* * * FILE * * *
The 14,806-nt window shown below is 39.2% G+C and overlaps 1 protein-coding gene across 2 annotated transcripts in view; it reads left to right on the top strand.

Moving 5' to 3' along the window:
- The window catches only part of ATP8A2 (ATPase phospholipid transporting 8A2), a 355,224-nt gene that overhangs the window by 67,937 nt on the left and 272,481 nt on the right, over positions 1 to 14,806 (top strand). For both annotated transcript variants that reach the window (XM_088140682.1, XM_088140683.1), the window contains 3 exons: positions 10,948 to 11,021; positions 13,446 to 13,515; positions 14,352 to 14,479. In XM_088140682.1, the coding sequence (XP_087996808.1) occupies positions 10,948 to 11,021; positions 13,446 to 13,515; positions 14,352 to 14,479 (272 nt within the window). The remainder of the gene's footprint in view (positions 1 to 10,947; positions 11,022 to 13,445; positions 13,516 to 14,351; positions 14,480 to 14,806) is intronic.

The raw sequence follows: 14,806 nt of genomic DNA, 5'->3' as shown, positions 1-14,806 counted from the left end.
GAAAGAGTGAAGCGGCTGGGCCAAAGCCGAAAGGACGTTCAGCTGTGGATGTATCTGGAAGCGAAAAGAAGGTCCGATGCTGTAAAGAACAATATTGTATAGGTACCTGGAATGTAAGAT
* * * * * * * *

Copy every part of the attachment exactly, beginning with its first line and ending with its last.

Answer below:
The 14,806-nt window shown below is 39.2% G+C and overlaps 1 protein-coding gene across 2 annotated transcripts in view; it reads left to right on the top strand.

Moving 5' to 3' along the window:
- The window catches only part of ATP8A2 (ATPase phospholipid transporting 8A2), a 355,224-nt gene that overhangs the window by 67,937 nt on the left and 272,481 nt on the right, over positions 1 to 14,806 (top strand). For both annotated transcript variants that reach the window (XM_088140682.1, XM_088140683.1), the window contains 3 exons: positions 10,948 to 11,021; positions 13,446 to 13,515; positions 14,352 to 14,479. In XM_088140682.1, the coding sequence (XP_087996808.1) occupies positions 10,948 to 11,021; positions 13,446 to 13,515; positions 14,352 to 14,479 (272 nt within the window). The remainder of the gene's footprint in view (positions 1 to 10,947; positions 11,022 to 13,445; positions 13,516 to 14,351; positions 14,480 to 14,806) is intronic.

The raw sequence follows: 14,806 nt of genomic DNA, 5'->3' as shown, positions 1-14,806 counted from the left end.
GAAAGAGTGAAGCGGCTGGGCCAAAGCCGAAAGGACGTTCAGCTGTGGATGTATCTGGAAGCGAAAAGAAGGTCCGATGCTGTAAAGAACAATATTGTATAGGTACCTGGAATGTAAGAT